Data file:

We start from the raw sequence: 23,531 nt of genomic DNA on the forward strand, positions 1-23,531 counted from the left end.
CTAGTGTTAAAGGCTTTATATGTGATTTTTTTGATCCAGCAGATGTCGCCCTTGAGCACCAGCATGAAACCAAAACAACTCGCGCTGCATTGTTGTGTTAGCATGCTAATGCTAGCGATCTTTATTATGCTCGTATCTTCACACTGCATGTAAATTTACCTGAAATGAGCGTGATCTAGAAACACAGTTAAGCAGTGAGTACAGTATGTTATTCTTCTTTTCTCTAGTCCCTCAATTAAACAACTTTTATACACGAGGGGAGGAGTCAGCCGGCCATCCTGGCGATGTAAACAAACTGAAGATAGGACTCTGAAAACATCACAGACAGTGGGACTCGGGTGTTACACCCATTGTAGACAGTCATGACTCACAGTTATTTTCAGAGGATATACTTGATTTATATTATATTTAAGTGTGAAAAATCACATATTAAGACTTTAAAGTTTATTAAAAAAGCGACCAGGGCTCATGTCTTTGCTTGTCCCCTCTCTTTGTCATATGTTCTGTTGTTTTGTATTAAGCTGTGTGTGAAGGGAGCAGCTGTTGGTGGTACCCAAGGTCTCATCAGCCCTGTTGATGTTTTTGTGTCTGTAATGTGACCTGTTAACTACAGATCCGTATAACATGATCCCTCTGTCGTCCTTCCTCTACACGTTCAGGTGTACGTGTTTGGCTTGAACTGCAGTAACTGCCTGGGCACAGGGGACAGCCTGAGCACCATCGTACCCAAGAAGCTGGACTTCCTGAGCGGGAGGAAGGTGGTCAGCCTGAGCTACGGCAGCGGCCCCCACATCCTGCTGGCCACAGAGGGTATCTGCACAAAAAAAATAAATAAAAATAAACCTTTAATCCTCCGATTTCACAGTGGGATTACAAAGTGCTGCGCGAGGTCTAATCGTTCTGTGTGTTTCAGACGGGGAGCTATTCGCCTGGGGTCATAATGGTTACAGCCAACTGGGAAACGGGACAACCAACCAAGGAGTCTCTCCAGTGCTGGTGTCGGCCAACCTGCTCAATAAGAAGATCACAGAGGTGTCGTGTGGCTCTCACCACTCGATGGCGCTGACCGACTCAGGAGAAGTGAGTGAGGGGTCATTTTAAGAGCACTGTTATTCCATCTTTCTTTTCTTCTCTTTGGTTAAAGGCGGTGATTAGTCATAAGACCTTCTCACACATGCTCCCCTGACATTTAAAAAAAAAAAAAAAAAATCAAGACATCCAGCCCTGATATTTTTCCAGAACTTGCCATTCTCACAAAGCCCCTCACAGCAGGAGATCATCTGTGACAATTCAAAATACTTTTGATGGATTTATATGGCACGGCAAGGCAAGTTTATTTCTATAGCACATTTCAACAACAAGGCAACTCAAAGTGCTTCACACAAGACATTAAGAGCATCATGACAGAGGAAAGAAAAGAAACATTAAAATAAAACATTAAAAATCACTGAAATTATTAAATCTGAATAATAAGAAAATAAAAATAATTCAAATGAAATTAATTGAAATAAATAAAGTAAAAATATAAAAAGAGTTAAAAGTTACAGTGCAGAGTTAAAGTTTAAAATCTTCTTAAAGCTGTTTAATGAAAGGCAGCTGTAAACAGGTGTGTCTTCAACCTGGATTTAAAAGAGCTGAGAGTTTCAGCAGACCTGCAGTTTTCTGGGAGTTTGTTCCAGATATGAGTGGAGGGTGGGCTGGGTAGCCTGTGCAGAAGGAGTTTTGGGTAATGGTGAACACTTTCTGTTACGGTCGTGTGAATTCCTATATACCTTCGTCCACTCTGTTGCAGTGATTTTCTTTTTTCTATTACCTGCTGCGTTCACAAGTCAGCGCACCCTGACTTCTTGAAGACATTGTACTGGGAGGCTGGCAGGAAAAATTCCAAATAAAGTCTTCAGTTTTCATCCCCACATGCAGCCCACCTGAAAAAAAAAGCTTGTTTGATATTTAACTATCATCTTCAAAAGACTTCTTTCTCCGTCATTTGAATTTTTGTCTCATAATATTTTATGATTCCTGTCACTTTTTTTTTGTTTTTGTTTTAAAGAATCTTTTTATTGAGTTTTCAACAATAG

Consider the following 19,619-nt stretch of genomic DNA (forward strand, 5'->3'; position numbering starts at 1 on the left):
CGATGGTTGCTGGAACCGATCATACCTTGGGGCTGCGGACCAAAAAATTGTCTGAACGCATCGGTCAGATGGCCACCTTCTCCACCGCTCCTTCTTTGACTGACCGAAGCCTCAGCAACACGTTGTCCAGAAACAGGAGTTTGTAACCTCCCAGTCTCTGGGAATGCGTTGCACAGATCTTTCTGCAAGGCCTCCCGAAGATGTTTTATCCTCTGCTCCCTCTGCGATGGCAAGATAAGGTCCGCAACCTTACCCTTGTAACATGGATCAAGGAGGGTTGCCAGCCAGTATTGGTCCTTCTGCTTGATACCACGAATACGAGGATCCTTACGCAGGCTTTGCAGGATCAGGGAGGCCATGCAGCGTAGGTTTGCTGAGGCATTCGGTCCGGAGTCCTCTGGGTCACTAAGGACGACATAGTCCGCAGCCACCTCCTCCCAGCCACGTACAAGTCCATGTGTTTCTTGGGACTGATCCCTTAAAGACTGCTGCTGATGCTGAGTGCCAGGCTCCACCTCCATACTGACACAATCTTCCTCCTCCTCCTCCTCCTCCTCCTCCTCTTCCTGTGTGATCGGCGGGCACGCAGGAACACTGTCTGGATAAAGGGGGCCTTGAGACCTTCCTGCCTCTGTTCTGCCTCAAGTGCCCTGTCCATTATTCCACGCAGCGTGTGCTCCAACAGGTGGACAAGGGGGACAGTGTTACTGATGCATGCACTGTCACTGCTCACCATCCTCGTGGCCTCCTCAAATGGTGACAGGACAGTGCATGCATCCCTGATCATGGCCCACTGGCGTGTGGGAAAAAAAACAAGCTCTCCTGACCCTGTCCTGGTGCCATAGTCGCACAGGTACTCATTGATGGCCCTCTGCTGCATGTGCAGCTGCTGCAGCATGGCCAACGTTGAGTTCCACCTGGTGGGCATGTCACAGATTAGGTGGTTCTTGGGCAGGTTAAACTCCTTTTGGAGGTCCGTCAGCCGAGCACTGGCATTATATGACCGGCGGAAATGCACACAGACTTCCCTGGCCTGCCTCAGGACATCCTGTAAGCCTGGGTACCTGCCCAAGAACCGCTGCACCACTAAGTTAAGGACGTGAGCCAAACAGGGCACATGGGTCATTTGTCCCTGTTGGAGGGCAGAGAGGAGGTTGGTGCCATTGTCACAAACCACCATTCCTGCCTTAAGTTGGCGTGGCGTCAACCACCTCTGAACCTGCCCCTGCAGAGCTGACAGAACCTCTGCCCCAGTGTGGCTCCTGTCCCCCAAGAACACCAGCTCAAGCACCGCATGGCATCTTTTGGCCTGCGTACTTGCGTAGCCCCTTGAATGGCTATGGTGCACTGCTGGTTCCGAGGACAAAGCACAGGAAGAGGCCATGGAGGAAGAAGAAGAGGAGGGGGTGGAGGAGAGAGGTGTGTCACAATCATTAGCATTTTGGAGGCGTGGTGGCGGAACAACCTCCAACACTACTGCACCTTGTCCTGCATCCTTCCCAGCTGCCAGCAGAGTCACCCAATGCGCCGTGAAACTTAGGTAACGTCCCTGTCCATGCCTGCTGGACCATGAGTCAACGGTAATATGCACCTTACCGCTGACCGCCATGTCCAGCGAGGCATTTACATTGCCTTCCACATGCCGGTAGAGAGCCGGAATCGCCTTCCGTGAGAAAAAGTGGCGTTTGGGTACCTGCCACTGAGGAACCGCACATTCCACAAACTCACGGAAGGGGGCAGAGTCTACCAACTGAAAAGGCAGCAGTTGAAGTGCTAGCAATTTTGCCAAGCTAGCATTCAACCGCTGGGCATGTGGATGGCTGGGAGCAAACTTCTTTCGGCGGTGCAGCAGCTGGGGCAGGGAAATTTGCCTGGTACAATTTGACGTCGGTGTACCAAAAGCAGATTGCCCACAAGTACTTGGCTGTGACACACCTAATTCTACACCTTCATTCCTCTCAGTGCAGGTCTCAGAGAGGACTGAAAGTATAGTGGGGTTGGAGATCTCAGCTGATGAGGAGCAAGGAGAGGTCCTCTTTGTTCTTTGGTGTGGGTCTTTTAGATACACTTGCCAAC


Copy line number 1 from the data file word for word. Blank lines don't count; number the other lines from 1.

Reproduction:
We start from the raw sequence: 23,531 nt of genomic DNA on the forward strand, positions 1-23,531 counted from the left end.